The risk of identity theft in the digital space
According to the latest ForgeRock Consumer Identity Breach Report, unauthorized access was the leading cause of breaches for the third consecutive year. Questionable yet common practices, like reusing passwords, enable bad actors to gain access to valuable data like birth dates or social security numbers. They can steal this data and sell it on the black market, or they can use the data to carry out fraudulent activities, such as account takeover (ATO) attacks, which increased 307 percent from 2019 to 2020. In a successful ATO, an attacker can move money, open other accounts, and create financial havoc for the customer and the institution. Read more about ATO in this blog.
The leading cause of breaches is related to identity, and much of the blame can be placed squarely on the digital world's continued reliance on passwords. Consumers want their data and personal information to be secure, but how is a person supposed to remember unique passwords for 100 online accounts? In a PC Magazine study, 65 percent of respondents reported that they will forget their password if they don't write it down, and 57 percent will forget their new password immediately upon resetting it.
The solution is to do away with passwords altogether. With passwordless authentication, a person can log in to an online account without having to enter a password. Instead, the job of authentication is assigned to endpoints, such as mobile devices or computers, where the user can use a fingerprint or facial scan, known as "biometric" authentication. It can also be done with authenticator apps, tokens, and smartcards — all growing in popularity. The user doesn't have to worry about forgotten passwords, and age-old attack methods, such as brute-force attacks and password spraying, become ineffective.
In 2021, two billion records containing usernames and passwords were compromised — an increase of 35% over 2020 — and unauthorized access was responsible for 50% of all breaches.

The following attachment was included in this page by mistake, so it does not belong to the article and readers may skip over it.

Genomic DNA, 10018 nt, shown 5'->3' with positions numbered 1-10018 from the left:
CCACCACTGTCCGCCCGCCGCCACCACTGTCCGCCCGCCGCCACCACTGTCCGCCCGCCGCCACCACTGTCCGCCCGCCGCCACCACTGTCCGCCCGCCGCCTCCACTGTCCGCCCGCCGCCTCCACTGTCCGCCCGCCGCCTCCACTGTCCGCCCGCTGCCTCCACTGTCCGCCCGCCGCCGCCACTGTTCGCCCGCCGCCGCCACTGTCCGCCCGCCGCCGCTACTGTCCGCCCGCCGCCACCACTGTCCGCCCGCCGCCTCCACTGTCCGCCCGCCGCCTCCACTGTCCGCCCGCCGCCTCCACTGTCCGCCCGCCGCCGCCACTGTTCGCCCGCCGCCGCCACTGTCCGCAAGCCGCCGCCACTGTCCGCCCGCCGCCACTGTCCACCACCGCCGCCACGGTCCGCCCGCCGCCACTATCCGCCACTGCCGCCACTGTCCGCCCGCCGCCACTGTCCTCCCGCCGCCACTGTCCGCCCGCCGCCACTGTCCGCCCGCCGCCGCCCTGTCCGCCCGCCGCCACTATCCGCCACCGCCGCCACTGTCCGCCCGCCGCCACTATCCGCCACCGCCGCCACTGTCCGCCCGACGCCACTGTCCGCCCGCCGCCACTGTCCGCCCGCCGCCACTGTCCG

Digital identity is the new secure perimeter
In addition to increased digital commerce, there's been significant growth in the hybrid/remote workforce and in the use of cloud applications and services. As a result, the traditional network security perimeter no longer exists. Now, secure access is based on digital identity, also known as the identity perimeter.
The ForgeRock Identity Platform offers the sophisticated IAM capabilities you need to protect every identity in your organization — people, systems, applications, and things. It includes AI-powered solutions to manage digital identities at scale and ensure that entities are who they claim to be. In addition, ForgeRock Autonomous Access is an AI-powered threat protection solution that can help you prevent account takeover and fraud at the identity perimeter. It analyzes threat signals and behavior patterns in real time to create risk scores, which are then used to orchestrate secure user journeys while removing unnecessary friction and improving the digital experience of legitimate users.
Read about bringing the power of artificial intelligence, machine learning, and advanced pattern recognition to the identity perimeter with ForgeRock Autonomous Identity and ForgeRock Autonomous Access.
It's Time to Go Passwordless
Gartner® Magic Quadrant™ for Access Management, 2021
ForgeRock was named a leader in the Magic Quadrant™ for Access Management